My nanny growing up, a Scottish expat named Jackie with a fox pelt of red hair and a manic Rottweiler named Jack o' Lantern, dragged me through my formative years kicking and screaming whenever my parents were away.
She was a good nanny. A damned good nanny. As protective and wily as she was crass and off the cuff, not to mention willing to take care of two American children whose parents couldn't seem to do it on their own.
Every wicked edge of Jackie's demeanor was somehow mitigated by measured bits of wisdom and control. Her dog, for example, while a drooling psychotic, was contained by a series of terrifying commands, all of which instructed the beast to maim and/or kill, but only when she sanctioned it so. She was kind of like Ygritte on Game of Thrones, in retrospect, or the female version of that guy from The Beastmaster, andshe seemed to view childhood as preparation for the hellish pain of adulthood as opposed to a precious time of innocence.
One night, on a particularly long stint of stay, she had her boyfriend over to the house, a polite black man who wore a lot of cologne named Darryl. After spending some time winning me over, he retired with her to the couch and quickly announced, while flourishing a VHS rental case in his hand, that they'd be watching a movie. Jackie, already confined to my house for a good week while my parents were working a trade show in Atlanta, said that sounded like a great idea and, looking at me like a homeless lodger who didn't belong in the comfort of her living room, told me to get lost.
"This is a horror movie, wee child," she said. "It's too mature for your like. Go upstairs and play with your toys. You'll not like what you see."
But for some reason I resisted. I didn't want her to see my weakness. Not this lovely Celtic chieftain from a faraway land.
"I want to watch it," I said. "I don't want to go upstairs."
Darryl, shaking his head, said something like, "Kid, you're too young for this one."
But Jackie, she cut him off midway.
"No," she said, with her thick Scottish tongue. "If he must watch, then let him watch. He's his own man. He can make his own decisions."
Darryl, shaking his head, opened up the VHS rental case and took forth Freddy's Dead: The Final Nightmare, a film hardly top-notch — which I wouldn't know for many years — that nonetheless branded its memory on my childhood.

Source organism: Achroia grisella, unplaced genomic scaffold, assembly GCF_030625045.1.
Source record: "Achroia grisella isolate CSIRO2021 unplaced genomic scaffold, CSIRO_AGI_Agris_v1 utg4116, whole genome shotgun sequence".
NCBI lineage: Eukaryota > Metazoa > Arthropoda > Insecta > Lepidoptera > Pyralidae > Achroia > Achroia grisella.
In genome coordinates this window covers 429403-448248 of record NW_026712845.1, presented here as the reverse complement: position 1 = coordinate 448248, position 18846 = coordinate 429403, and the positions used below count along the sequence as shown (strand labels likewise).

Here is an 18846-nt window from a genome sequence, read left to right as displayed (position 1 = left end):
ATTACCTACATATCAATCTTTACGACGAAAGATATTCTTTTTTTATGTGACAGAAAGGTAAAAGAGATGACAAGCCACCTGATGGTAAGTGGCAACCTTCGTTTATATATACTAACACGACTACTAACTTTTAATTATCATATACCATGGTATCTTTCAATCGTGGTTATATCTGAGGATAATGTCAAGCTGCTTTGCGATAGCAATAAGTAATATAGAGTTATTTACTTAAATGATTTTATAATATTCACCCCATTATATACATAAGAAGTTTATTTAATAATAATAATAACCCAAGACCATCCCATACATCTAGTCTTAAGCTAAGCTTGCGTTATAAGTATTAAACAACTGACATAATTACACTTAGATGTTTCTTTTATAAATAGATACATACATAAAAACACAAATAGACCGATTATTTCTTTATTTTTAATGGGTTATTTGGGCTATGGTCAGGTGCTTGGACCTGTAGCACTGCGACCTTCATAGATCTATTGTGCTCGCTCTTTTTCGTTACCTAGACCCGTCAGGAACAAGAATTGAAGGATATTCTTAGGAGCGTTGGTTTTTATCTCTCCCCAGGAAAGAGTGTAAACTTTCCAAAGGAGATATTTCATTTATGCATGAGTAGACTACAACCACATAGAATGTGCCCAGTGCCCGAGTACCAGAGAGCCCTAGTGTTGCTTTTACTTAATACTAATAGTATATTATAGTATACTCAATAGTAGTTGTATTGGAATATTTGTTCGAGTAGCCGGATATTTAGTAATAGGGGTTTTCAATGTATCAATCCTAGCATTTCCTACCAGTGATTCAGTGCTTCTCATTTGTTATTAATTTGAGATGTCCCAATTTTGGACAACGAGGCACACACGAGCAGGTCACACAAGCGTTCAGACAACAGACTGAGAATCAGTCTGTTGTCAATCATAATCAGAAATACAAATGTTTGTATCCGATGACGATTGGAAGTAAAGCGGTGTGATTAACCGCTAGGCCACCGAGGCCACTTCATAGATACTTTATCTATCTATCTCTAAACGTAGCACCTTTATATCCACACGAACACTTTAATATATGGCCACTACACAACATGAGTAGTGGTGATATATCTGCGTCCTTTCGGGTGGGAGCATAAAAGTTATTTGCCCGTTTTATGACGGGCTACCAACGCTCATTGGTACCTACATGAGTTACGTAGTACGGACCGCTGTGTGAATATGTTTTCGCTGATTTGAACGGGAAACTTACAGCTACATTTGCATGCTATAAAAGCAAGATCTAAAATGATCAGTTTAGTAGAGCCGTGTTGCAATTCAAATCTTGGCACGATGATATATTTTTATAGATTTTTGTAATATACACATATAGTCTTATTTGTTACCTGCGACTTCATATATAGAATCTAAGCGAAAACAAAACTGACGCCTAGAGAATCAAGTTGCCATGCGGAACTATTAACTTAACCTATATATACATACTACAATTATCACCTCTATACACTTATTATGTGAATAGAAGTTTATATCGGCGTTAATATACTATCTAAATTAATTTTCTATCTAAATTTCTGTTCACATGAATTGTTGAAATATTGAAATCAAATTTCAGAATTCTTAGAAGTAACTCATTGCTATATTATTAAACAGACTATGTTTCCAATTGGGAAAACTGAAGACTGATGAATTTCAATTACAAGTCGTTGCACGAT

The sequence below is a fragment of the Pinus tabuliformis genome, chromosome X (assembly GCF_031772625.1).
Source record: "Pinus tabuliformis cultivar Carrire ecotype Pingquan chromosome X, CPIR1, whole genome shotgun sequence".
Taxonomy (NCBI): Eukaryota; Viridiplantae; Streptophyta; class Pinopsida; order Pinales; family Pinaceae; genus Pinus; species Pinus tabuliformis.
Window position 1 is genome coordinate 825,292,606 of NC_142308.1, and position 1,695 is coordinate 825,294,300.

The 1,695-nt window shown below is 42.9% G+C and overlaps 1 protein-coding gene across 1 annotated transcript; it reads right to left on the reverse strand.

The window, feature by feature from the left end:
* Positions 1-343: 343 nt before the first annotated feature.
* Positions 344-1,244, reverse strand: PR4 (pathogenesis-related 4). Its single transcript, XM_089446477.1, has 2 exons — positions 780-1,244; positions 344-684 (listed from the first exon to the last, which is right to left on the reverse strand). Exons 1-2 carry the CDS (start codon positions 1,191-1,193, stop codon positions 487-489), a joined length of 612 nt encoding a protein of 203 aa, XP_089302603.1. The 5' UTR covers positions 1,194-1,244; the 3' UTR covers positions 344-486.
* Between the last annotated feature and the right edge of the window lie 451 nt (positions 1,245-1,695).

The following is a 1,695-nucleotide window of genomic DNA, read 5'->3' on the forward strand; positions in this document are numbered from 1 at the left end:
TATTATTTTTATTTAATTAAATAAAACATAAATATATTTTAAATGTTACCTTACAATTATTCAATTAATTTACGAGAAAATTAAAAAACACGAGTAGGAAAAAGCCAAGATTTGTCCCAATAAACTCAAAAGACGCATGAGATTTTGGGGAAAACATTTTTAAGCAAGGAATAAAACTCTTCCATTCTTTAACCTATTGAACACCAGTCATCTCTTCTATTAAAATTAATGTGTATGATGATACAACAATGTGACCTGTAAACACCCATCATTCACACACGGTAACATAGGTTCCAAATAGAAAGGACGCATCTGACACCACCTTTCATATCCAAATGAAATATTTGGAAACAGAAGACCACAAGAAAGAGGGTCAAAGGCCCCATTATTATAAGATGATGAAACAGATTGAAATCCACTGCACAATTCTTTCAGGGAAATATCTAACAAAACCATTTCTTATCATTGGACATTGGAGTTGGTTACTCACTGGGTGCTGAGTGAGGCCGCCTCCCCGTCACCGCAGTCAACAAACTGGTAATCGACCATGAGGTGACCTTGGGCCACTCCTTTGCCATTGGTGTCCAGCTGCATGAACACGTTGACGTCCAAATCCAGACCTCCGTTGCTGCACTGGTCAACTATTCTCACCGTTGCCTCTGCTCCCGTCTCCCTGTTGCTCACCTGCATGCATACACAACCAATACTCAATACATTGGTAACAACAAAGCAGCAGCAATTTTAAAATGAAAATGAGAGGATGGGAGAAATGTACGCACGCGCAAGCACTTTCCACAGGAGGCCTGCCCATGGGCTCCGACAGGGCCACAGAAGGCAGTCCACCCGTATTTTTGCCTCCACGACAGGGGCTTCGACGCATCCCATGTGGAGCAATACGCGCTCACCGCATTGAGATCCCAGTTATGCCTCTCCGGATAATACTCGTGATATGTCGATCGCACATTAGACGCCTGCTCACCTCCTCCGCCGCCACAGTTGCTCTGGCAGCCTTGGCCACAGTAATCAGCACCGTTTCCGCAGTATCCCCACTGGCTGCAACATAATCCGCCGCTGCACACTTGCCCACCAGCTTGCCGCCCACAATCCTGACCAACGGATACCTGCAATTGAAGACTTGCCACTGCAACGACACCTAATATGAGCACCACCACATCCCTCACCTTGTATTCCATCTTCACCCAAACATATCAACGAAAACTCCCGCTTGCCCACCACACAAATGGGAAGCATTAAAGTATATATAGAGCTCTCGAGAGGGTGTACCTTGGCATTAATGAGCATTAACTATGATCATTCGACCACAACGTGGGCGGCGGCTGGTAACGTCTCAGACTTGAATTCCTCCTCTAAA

Throughout the evil film's duration, my face noticeably paled. I whimpered uncontrollably at the idea of this demon of dreams, sometimes turning around to face the back of the couch so that I couldn't see the gore. Darryl would regard me with concern.
"Kid, just go upstairs. We'll come tuck you in when it's through."
"Go upstairs and play with your toys, wee boy." Jackie would then bellow. "If you can't handle the heat, then get out of the fire. Leave the monsters to those who can handle them."
But still I'd say I wanted to stay, afraid of reneging on my commitment, on somehow letting this magnificent second mother regard me with disdain. Darryl looked at me like I was crazy and, preparing to unpause the reel, said, "Alright then."
By the time the film had ended, I was just about as fucked up and scared as I thought I'd be. I was nine years old, for fuck's sake. Blood itself still filled me with dread. The last thing I wanted was to go to bed. But I was up past my bedtime and Jackie, despite my frightened protests, insisted.
"Up to beddy-bye, young thing," she growled malevolently. "You'll sleep the demons away, won't you?"
"Jackie," I said, as she tucked me into my top bunk (my brother was staying with my aunt and uncle for two days, tightening anxiety's grip). "Will you sit with me until I fall asleep?"
"The only thing that will accompany you to bed is your nightmares," she laughed. And after this came one of the most inexplicable moments in my life, something I still think about to this very day. Jackie, as opposed to soothing my worries, began to sing to me. And not just any nursery song, but the theme from Nightmare on Elm Street, cooing and wiggling her fingers like a banshee from the misty hills of her ancestors.
"One, Two, Freddy's coming for you," she began. "Three, four, better lock your door. Five, six, grab your crucifix." She moved away from the bed and put her hand on the doorknob. "Seven, eight, never stay up late. Nine, ten, never sleep again." And with those final words, the door was shut tight, the lights were flipped off, and I was left all alone.
Terror, thus, became a part of my character. I found myself pursuing monsters and ghouls, always invigorated and fascinated by the dark. All the stories I tell circle back to a creature in the shadows, claws that shred and teeth that bite. Even in a superhero folk story like League of Somebodies, beasts still lurk in the attic. Malevolence blooms and childhood is stymied, twisted up in thorn bushes and brambles. Terror taught me how to see shapes in the dark.
Perhaps, then, I write this to say thank you, Jackie, for your malevolence. Thank you for exposing me early to how cruel the world can be.
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Samuel Sattin's work has appeared in Salon magazine, The Good Men Project, io9, and Kotaku, and he has been cited in the New Yorker. He is a contributing editor at The Weeklings and author of the debut novel League of Somebodies.
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Samuel Sattin is the author of League of Somebodies